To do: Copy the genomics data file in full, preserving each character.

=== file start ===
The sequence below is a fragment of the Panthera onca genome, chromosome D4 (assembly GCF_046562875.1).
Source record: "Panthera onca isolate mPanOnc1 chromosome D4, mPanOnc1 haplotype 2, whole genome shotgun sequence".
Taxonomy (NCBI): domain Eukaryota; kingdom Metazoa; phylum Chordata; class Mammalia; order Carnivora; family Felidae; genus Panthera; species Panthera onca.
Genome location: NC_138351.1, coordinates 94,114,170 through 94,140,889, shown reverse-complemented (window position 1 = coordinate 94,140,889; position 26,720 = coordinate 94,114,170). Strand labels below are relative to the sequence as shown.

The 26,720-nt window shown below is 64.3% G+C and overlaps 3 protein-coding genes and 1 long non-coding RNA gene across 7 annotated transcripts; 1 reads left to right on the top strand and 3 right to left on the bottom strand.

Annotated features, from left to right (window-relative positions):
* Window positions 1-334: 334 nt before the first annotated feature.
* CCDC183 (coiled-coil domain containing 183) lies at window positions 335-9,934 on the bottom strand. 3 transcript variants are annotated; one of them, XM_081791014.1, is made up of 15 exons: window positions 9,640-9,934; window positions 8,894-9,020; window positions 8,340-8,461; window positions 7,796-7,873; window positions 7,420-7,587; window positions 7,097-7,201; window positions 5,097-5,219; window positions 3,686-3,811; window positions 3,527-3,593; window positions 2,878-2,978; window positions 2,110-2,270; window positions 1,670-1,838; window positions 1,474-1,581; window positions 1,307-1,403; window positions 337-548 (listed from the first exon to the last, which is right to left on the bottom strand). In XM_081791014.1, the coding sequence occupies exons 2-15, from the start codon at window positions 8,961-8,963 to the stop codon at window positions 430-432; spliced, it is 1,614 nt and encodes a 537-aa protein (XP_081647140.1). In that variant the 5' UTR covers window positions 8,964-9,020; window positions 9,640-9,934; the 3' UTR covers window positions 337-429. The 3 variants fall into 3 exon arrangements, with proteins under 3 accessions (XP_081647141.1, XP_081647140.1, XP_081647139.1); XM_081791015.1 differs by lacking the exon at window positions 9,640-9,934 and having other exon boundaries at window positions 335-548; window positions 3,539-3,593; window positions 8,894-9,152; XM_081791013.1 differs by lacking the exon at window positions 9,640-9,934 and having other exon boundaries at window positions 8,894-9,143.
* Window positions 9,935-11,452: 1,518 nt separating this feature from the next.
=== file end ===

The sequence below is a fragment of the Panthera onca genome, chromosome D4 (assembly GCF_046562875.1).
Source record: "Panthera onca isolate mPanOnc1 chromosome D4, mPanOnc1 haplotype 2, whole genome shotgun sequence".
Taxonomy (NCBI): domain Eukaryota; kingdom Metazoa; phylum Chordata; class Mammalia; order Carnivora; family Felidae; genus Panthera; species Panthera onca.
Genome location: NC_138351.1, coordinates 94,114,170 through 94,140,889, shown reverse-complemented (window position 1 = coordinate 94,140,889; position 26,720 = coordinate 94,114,170). Strand labels below are relative to the sequence as shown.

The 26,720-nt window shown below is 64.3% G+C and overlaps 3 protein-coding genes and 1 long non-coding RNA gene across 7 annotated transcripts; 1 reads left to right on the top strand and 3 right to left on the bottom strand.

Annotated features, from left to right (window-relative positions):
* Window positions 1-334: 334 nt before the first annotated feature.
* CCDC183 (coiled-coil domain containing 183) lies at window positions 335-9,934 on the bottom strand. 3 transcript variants are annotated; one of them, XM_081791014.1, is made up of 15 exons: window positions 9,640-9,934; window positions 8,894-9,020; window positions 8,340-8,461; window positions 7,796-7,873; window positions 7,420-7,587; window positions 7,097-7,201; window positions 5,097-5,219; window positions 3,686-3,811; window positions 3,527-3,593; window positions 2,878-2,978; window positions 2,110-2,270; window positions 1,670-1,838; window positions 1,474-1,581; window positions 1,307-1,403; window positions 337-548 (listed from the first exon to the last, which is right to left on the bottom strand). In XM_081791014.1, the coding sequence occupies exons 2-15, from the start codon at window positions 8,961-8,963 to the stop codon at window positions 430-432; spliced, it is 1,614 nt and encodes a 537-aa protein (XP_081647140.1). In that variant the 5' UTR covers window positions 8,964-9,020; window positions 9,640-9,934; the 3' UTR covers window positions 337-429. The 3 variants fall into 3 exon arrangements, with proteins under 3 accessions (XP_081647141.1, XP_081647140.1, XP_081647139.1); XM_081791015.1 differs by lacking the exon at window positions 9,640-9,934 and having other exon boundaries at window positions 335-548; window positions 3,539-3,593; window positions 8,894-9,152; XM_081791013.1 differs by lacking the exon at window positions 9,640-9,934 and having other exon boundaries at window positions 8,894-9,143.
* Window positions 9,935-11,452: 1,518 nt separating this feature from the next.